Creativity is key in preserving the delicate balance between academic freedom and network control. IT must continually look for ways to keep the users and their data safe while also allowing them to be as productive as possible. Because productivity loss represents the greatest impact of malware intrusion, universities should focus their efforts on prevention. Targeted anti-malware, anti-botnet protection will help detect and stop today's sophisticated stealth malware attacks; emerging technologies go so far as to combine on-premise anti-botnet security with global botnet discovery and analysis, to deliver a comprehensive solution. When evaluating anti-malware, anti-botnet solutions to complement existing security controls, there are several requirements network managers should keep in mind; these reflect the unique characteristics of the academic network:

Network-based solutions ease IT/user burdens. Network-based rather than agent-based solutions provide several benefits for academic network security. First, they can be deployed, provisioned, and maintained without involving or relying on end users, thereby eliminating most client support issues. Second, they provide centralized management and monitoring capabilities. Both of these benefits help reduce strain on IT personnel. Third, they support and account for the growing wireless, mobile, and remote user communities. Network-based solutions have proven effective in other areas of the IT infrastructure as well. For example, Aruba Networks and Cisco Systems provide network- based wireless networking solutions with centralized management and easy deployment across the network.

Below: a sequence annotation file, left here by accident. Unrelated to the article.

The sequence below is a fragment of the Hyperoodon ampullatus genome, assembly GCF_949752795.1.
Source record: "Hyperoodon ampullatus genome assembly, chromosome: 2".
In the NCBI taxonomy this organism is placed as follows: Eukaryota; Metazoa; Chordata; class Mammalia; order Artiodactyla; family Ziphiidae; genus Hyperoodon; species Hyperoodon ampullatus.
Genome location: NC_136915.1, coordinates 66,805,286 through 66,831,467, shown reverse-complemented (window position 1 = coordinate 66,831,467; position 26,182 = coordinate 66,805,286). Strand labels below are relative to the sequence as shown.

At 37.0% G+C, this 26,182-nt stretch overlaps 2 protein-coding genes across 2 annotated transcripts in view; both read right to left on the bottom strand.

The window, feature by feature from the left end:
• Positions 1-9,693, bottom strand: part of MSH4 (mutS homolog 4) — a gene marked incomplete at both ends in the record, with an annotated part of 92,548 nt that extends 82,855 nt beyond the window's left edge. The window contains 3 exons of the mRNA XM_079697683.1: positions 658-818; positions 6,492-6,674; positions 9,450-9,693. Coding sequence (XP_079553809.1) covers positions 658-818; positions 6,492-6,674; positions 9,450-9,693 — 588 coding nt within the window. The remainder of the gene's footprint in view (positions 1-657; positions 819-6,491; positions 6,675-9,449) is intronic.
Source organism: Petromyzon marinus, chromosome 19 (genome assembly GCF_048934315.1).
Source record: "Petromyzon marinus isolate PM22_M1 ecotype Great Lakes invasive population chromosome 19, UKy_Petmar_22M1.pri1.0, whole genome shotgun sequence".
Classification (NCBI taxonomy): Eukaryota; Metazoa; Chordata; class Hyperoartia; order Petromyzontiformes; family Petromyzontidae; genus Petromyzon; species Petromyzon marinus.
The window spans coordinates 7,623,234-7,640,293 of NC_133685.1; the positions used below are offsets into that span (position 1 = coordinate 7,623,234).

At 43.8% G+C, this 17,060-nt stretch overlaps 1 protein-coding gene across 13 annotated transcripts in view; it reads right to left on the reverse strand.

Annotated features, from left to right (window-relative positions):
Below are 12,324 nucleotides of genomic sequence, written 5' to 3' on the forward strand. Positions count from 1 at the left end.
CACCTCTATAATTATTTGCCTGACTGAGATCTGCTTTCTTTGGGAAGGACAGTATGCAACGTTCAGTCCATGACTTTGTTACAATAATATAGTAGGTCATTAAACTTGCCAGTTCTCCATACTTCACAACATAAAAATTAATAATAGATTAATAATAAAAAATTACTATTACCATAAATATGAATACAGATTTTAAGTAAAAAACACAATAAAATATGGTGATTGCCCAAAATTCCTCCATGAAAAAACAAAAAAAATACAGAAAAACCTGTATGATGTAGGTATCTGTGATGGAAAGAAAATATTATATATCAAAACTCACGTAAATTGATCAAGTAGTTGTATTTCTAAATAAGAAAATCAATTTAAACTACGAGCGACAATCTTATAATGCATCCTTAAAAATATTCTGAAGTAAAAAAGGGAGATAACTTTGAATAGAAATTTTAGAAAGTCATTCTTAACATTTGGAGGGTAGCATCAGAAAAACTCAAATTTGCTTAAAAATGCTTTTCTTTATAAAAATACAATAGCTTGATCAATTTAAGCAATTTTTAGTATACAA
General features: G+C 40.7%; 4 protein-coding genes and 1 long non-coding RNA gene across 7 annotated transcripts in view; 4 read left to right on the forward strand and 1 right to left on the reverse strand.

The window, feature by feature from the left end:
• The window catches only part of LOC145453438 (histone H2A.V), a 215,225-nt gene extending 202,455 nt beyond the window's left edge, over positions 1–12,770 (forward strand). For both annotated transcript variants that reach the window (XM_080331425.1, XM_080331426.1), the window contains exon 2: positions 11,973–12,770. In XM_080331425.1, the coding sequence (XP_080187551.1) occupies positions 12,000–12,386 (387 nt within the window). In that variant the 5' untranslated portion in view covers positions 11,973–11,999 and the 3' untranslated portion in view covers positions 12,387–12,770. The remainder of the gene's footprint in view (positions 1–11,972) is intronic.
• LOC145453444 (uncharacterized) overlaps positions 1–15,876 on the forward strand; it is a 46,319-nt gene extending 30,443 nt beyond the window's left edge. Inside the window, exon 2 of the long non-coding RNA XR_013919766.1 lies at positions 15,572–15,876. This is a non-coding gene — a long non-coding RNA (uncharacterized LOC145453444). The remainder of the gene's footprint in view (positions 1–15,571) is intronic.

Accurate, automated containment/quarantining. Automation is another critical component for university IT security. Frankly, network managers should begin to automate as many monitoring and containment policies as feasible. Automated containment and quarantining together constitute an effective preventive measure that, once fully vetted, requires little IT resources. Automated forensics (as opposed to manual forensics tools) such as Wireshark and NetScout are a particularly important weapon, what with the current strains of stealth malware; using forensics, network managers can identify the activities conducted by malware, once it enters the system. For example, if a computer has been botted, forensics can provide information about which command and control (C&C) server it is calling back to, what protocols are being used, what activities are being conducted, etc. Additionally, automated forensics and monitoring tools such as virtual-machine (VM) replay technologies can be used to correlate information from multiple platforms and systems into something that's useful, filtering out false alerts and false positives, and freeing IT from manually surveying activity across the network. This comprehensive information helps identify future or related malware by characteristics other than signature.